6 Kids Who Have Made Impressive Tech Innovations

6 Kids Who Have Made Impressive Tech Innovations

Kids are seriously impressive with their ability to come up with creative, non-traditional solutions to routine problems. Where adults may be more likely to get hung up in the thoughts of “That won’t work” or “That solution is too expensive,” kids just tackle the problem at hand until they find a solution.

Here are 6 kids who have found a problem and, with the use of technology, come up with some impressive solutions:


When Samaira Mehta’s father played a prank on her using computer coding in 2015, she became interested in not only learning how to code, but to teach other kids to code.

Over the next year and a half, she developed CoderBunnyz, a board game that is meant to teach kids from 4 to 10 years old how to code. She’s sold more than 17,000 games online and donates a portion of the proceeds of each game to the homeless.

CoderBunnyz simplifies more complex programming concepts such as stack, algorithm writing, list, and queue. Her second game, CoderMindz, introduces artificial intelligence concepts.

In addition to her board games, Samaira presents at conferences and kid-friendly coding workshops.


Since 1994, more than 800 children in the United States have died after being left in hot cars. In response to the death of a 6-month-old who lived near his house, 11-year-old Bishop Curry developed Oasis.

The device includes multiple parts: A LIDAR sensor that’s placed on either the headrest or a carseat to detect when a child’s been left, an alert that’s sent to the parents and the police, and a fan that blows cool air until help arrives.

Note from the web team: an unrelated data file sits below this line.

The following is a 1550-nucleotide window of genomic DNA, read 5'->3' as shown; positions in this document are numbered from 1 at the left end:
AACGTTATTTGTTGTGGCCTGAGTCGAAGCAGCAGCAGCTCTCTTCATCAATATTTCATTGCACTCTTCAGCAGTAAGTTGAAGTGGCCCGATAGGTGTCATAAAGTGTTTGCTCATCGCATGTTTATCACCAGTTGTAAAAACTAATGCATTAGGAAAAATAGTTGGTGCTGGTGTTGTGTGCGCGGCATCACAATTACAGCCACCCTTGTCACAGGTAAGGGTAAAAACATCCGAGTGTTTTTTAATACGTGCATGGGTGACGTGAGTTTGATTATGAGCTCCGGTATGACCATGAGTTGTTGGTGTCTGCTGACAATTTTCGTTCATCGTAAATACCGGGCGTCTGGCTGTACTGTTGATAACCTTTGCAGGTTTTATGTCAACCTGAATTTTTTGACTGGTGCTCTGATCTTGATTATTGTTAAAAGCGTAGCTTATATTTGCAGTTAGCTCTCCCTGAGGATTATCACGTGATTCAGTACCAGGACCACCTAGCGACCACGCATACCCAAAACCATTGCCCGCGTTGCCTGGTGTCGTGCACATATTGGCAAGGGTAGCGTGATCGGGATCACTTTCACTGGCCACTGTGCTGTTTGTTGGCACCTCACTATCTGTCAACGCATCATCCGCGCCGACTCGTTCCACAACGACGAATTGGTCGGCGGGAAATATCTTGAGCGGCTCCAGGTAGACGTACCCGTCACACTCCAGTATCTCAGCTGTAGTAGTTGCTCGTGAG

Bishop’s father helped him develop the product and, once Toyota heard about the device, they sent Bishop and his father to a safety conference.

The device is still in the fundraising and prototyping stage, but Bishop has raised more than $50,000 and his idea has gone through multiple iterations. He’s started using 3D printing to craft some of the pieces and, eventually, Bishop hopes to charge $50 for the device to make it affordable for families.

Blind Spot Remover

When 14-year-old Alaina Gassler noticed her mom didn’t like driving the family Jeep Grand Cherokee, she dug into why. What she found was more than that her mom didn’t like how the car felt; instead, she didn’t feel safe driving the vehicle because of the A-pillars.

These pillars caused blind spots, making changing lanes and seeing potential road hazards difficult.

She created a device that uses a webcam, projector, 3D printed adapter, and retroreflective fabric to make the A-pillars invisible by displaying an image of the blind spot behind them onto the pillar.

A webcam is attached to the car on the A-pillar, and a projector is mounted on the roof inside the car to display the images captured by the webcam. A 3D printer is used to create a piece that allows the projector to focus at close range for a good image. The retroreflective fabric covers the A-pillar, bouncing light back onto the light source instead of in different directions.

Alaina’s project won a $25,000 prize for her invention which keeps drivers and passengers safe while also helping avoid headaches and fatigue for passengers who may be near the projected image.